As Hong Kong people staged a million-strong march on Sunday to denounce the extradition bill, the government has stepped up efforts to seal the support of the pro-establishment camp for its controversial legislation.
The administration is said to have begun reaching out to the various pro-Beijing parties, calling on them to express clearly their continuing endorsement of the legislative initiative just as the Civil Human Rights Front was announcing the massive turnout for its anti-extradition bill march.
As a result, thanks to the government’s intense efforts, the New People’s Party became the first to publicly reaffirm its commitment to supporting the law change through a statement published at 7:30 pm on Sunday.
Then at around 11 pm the same night, the administration issued a statement announcing that the amendment bill will be tabled to Legco for resumption of second reading this Wednesday as scheduled.
And hot on the heels of the government’s announcement, the Democratic Alliance for the Betterment and Progress of Hong Kong, the Hong Kong Federation of Trade Unions, the Business and Professionals Alliance for Hong Kong, and the Liberal Party, as well as six pro-establishment lawmakers without political affiliation, quickly rallied behind the administration in support of its legislative push.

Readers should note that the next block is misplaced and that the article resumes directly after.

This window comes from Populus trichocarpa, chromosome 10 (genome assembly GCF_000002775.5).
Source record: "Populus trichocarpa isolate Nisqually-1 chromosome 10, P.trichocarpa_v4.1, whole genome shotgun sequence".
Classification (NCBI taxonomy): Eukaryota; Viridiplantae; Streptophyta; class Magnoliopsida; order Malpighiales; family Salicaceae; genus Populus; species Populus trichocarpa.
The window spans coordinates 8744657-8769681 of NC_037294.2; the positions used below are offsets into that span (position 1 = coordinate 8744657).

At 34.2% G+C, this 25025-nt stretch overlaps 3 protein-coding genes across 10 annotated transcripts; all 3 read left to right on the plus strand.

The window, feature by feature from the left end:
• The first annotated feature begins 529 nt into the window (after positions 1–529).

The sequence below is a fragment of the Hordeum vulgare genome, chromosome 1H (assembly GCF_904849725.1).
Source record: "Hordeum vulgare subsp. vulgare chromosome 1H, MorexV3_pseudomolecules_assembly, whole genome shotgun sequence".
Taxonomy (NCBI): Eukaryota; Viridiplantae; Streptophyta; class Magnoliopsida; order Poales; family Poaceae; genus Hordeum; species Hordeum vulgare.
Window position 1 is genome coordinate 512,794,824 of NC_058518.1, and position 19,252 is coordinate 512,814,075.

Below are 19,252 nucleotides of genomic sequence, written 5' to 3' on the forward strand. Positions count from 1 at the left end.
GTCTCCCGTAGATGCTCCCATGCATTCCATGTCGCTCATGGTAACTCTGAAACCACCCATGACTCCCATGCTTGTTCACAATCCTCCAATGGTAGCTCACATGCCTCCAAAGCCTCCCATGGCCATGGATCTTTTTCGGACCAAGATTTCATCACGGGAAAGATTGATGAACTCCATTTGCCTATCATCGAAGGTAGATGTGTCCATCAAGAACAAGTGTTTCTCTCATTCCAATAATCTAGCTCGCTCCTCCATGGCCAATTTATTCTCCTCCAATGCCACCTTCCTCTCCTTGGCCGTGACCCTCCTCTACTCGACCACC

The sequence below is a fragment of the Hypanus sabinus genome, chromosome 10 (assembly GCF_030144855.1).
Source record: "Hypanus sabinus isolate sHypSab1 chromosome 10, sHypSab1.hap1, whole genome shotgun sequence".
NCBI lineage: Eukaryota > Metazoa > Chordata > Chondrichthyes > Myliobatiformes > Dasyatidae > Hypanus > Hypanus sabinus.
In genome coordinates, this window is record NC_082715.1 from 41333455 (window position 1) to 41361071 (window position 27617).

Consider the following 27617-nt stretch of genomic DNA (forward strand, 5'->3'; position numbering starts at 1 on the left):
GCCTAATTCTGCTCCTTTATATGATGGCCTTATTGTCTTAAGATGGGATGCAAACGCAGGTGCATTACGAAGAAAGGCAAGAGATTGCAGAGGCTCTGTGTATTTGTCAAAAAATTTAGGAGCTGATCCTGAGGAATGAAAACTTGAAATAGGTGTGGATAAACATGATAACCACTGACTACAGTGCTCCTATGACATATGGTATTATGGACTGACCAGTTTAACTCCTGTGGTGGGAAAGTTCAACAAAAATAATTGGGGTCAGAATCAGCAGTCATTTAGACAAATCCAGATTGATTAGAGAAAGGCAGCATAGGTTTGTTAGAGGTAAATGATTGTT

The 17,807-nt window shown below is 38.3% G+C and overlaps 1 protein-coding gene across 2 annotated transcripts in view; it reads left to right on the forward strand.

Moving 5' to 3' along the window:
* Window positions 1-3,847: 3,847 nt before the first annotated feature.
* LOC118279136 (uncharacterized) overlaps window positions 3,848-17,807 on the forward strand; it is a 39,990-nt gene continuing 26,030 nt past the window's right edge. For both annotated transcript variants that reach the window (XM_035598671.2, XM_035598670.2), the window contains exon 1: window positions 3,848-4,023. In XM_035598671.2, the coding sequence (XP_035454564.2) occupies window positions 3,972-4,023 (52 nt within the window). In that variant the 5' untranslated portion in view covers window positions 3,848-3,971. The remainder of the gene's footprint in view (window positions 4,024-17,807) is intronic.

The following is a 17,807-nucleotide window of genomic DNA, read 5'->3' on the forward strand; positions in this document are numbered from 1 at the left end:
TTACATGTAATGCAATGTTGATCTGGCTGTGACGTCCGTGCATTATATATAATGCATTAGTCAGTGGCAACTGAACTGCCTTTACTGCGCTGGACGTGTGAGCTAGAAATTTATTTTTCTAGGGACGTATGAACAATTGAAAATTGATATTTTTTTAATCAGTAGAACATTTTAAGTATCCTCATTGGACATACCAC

Nevertheless, it is not the case that members of the pro-establishment camp had no concerns at all about the bill, particularly in light of Sunday’s huge protest.
Besides, they were also worried about getting “double-crossed” by the government, i.e. the Security Bureau could suddenly withdraw the bill without notifying them beforehand, thereby putting them in a very awkward position.
As such, according to sources, the pro-establishment parties agreed to throw their weight behind the administration without reservation only after they had put out feelers, asking the government leadership whether everything about the law change will go exactly as planned on Wednesday, and had been reassured by the leadership.
Now it is almost a foregone conclusion that the government will have enough votes to secure the passage of the bill. Yet what will prove truly difficult is how to alleviate public resentment at the highly controversial law change.
To address this problem, some pro-establishment lawmakers on Sunday put forward a number of suggestions on how to make the bill more presentable to the public, such as the New People’s Party’s proposal of introducing a notification mechanism to the bill.
As to the various pro-establishment organizations which stepped forward to root for the law change on Sunday, there has been talk that they were mobilized in order to boost the impetus for the legislative change.
This article appeared in the Hong Kong Economic Journal on June 11
Translation by Alan Lee
[Chinese version 中文版]
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